•    The lack of compartmentation due to the open door to the room of fire origin;

     •    Failure of the fire alarm system to function properly.

For the full NFPA Fire Investigation report on this fire.  To learn about NFPA's  Fire Analysis and Research statistical data  on Fires in Health Care Facilities.

A 34-year-old man died of smoke inhalation in a fire that began when smoking materials that had been carelessly disposed of ignited in a bedroom of his single-family house.  Two other occupants of the house escaped.

The one-story, wood-frame, ranch-style home, which measured 62 feet (19 meters) by 24 feet ( 7 meters), had smoke alarms in the living room, hallway, and basement, but they were not operational.  There were no sprinklers.

A neighbor reported the fire at 5:52 a.m., and firefighters arrived nine minutes later to find flames coming from the roof at the rear of the house.  The two occupants who had escaped from the burning home could not account for the victim, and crews began an offensive attack to initiate a primary search.  Shortly after they did so, however, the incident commander removed them and the roof collapsed into the kitchen and a bedroom.

Once the fire was brought under control, crews reentered the house and found the victim in a bedroom at the end of a hallway just beyond the bedroom in which the fire began.  Investigators determined that the blaze started when carelessly disposed of smoking materials ignited a chair and or some clothing in the room while the house's occupants slept.  The victim's bedroom was located just beyond the room of origin and escape was possible only through a window.  Investigators said delayed detection was a contributing factor in his death.

The home, valued at $245,000, and its contents, valued at $70,000, were destroyed.  One of the survivors, a 62-year-old woman, suffered smoke inhalation injuries.

Fore more Firewatch incidents NFPA Journal. To learn more about smoke alarm safety NFPA's Fire Prevention Week help us sound the alarm that working smoke alarms save lives.  


At approximately 2:00 a.m., on Monday September 28, 1992, Denver fire fighters responded to a fire in a two-story print shop.  During the fire suppression operations in one Denver fire fighter died.   The victim was working by himself inside the fire building when he, apparently, encountered some type of difficulty.  He was able to reach a second-story window and shine his handlight through the window alerting other fire fighters who were outside.

A partially collapsed floor and intense fire within the building prevented potential rescuers from reaching the trapped fire fighter through the interior of the building.  Other fire fighters, laddered the building and entered the room where the trapped fire fighter was located.  Over a period of approximately 55 minutes, several rescuers attempted to remove the victim through a window; however, they were unsuccessful due to the confinement of the space in which they were working.  The fatally injured fire fighter was finally removed through a hole which fire fighters cut in a wall.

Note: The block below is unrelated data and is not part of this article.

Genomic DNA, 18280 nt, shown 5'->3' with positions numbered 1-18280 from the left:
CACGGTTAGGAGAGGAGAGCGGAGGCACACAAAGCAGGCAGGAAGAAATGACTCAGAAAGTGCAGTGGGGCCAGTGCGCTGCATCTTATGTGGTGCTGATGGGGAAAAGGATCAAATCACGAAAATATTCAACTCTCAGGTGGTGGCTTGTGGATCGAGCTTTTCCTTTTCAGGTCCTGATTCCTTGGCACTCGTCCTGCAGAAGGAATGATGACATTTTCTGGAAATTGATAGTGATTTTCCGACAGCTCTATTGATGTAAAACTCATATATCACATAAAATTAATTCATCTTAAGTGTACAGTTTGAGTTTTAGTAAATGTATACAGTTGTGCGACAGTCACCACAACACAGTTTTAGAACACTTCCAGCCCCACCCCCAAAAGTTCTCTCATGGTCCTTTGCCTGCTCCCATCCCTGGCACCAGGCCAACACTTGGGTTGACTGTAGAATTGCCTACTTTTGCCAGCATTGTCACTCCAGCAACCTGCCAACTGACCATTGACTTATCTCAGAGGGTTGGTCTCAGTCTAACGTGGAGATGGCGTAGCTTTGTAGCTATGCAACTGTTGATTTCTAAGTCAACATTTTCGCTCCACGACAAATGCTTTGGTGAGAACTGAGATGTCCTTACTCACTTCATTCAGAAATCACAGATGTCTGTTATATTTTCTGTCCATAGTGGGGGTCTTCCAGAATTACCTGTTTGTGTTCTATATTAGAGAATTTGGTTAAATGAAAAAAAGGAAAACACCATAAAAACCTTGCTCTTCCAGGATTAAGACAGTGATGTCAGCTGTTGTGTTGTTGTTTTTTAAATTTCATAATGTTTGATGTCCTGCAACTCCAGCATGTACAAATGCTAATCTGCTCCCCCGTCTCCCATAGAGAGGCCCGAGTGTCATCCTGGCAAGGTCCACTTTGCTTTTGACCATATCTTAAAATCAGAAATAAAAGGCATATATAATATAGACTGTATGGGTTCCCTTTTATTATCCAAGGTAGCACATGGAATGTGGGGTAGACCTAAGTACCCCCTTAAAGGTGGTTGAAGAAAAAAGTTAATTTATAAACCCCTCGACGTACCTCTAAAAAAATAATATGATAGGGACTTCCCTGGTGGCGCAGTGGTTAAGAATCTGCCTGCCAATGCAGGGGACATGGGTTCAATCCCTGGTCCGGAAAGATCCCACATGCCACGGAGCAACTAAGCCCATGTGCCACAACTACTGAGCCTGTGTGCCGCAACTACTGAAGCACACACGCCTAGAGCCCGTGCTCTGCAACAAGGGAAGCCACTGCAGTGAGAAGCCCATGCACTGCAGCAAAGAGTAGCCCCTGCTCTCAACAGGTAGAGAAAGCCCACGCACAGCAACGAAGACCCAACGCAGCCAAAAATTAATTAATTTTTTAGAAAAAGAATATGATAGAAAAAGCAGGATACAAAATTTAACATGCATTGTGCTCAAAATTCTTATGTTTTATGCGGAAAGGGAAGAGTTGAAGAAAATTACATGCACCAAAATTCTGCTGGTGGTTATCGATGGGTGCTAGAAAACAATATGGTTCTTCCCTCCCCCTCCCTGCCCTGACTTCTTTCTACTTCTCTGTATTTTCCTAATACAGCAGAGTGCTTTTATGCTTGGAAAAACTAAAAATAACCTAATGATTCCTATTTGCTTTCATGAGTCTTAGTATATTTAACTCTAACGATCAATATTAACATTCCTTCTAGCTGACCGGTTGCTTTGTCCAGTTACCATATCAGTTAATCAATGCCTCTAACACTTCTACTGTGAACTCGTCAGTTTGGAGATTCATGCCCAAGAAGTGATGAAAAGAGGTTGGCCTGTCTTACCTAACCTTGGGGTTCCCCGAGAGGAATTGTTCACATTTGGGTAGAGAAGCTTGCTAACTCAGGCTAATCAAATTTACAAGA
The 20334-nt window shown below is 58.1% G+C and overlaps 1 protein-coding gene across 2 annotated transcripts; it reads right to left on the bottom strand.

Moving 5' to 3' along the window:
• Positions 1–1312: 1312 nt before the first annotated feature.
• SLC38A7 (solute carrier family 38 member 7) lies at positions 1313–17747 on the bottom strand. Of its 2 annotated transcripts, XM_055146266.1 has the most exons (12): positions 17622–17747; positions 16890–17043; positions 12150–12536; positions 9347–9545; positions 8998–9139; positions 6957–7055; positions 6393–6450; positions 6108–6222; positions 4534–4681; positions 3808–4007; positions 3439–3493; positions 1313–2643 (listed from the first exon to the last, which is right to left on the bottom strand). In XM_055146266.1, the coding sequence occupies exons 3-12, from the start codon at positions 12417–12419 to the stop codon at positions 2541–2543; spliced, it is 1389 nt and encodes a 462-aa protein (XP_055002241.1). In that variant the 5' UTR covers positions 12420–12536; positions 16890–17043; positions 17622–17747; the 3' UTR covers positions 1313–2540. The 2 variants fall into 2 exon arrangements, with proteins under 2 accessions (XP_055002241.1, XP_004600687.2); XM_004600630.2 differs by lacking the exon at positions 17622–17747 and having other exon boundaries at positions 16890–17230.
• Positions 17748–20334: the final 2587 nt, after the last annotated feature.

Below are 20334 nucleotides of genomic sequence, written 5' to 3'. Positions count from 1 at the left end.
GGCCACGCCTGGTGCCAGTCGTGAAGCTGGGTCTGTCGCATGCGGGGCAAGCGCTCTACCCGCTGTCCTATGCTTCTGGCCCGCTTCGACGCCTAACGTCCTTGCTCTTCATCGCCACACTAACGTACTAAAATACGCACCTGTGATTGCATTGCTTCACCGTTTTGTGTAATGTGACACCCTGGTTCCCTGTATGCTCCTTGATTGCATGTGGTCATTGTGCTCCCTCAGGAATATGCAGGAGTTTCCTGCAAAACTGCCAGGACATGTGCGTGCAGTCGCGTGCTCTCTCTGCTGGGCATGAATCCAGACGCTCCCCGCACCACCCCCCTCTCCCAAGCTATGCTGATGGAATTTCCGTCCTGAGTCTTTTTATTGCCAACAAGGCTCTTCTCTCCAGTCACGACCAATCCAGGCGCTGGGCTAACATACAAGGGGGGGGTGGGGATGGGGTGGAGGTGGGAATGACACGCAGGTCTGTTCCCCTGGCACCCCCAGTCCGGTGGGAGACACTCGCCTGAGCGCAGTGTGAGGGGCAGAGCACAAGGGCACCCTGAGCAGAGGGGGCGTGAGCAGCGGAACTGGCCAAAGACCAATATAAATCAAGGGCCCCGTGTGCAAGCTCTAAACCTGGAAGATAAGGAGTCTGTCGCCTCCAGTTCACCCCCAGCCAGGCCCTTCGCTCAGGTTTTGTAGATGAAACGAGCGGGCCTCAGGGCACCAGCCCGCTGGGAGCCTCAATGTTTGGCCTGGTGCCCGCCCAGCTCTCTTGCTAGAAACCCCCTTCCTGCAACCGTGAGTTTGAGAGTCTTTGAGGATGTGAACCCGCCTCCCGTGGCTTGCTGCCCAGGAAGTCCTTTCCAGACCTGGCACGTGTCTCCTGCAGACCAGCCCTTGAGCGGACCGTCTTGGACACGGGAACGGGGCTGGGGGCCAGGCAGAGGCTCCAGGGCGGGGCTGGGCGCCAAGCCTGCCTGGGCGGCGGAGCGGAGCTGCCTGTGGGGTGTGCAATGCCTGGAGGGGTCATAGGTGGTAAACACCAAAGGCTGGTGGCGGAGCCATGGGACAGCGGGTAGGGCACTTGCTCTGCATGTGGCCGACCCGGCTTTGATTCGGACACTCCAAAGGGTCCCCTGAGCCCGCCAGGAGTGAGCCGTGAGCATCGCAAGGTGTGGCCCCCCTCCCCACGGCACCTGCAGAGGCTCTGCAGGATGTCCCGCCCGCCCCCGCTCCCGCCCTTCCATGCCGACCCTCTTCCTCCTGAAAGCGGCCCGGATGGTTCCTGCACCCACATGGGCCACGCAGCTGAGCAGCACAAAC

This fire highlights the importance of fire fighters remaining together during fire suppression and related operations.  This fire also reveals difficulties associated with rescue in confined spaces.

For the full NFPA Fire Investigation report To learn about NFPA's Fire Analysis and Research report on Firefighter Fatalities and Injuries.

A fire in the Brunswick Mall on September 20, 1983, destroyed two-thirds of the shopping center.  Smoke, heat, and water damaged the remaining stores.  The loss was estimated to be $11 million.  There were minor injuries to fire fighters, but no loss of life resulting from the fire.

The 195,000 square foot facility had a mall area of heavy timber construction.  The construction classification of the tenant or store areas was unprotected noncombustible.  There were no fire protection systems of construction design features designed to limit the spread of fire.  A fire department connection was provided, but was not connected to standpipe or sprinkler systems.

The fire occurred about 2:30 a.m.. when the shopping center was not occupied.  The fire had spread throughout much of the west end of the facility before the fire was reported.  The majority of stores were destroyed, except for the large Belk Hudson Department Store.

The Brunswick Mall was in violation of the State Building Code from the time it was built in 1968-69, until the fire on September 20, 1983.  The building was never awarded a certificate of occupancy.

Based on NFPA's investigative study, the following are considered to be major contributing factors to this large property loss fire:

   •     Construction features designed to limit the spread of fire were not provided,

            nor were there fire detection or fire alarm systems to provide prompt

            notification of a fire to the fire department.

  •     Approved automatic sprinkler protection was not provided in the shopping center.

  •     Readily accessible hydrant protection was not provided around the perimeter

            of the shopping center. 

To read the full NFPA Fire Investigation report. To learn about NFPA's Fire Analysis and Research stastical report Stores and Other Mercantile Properties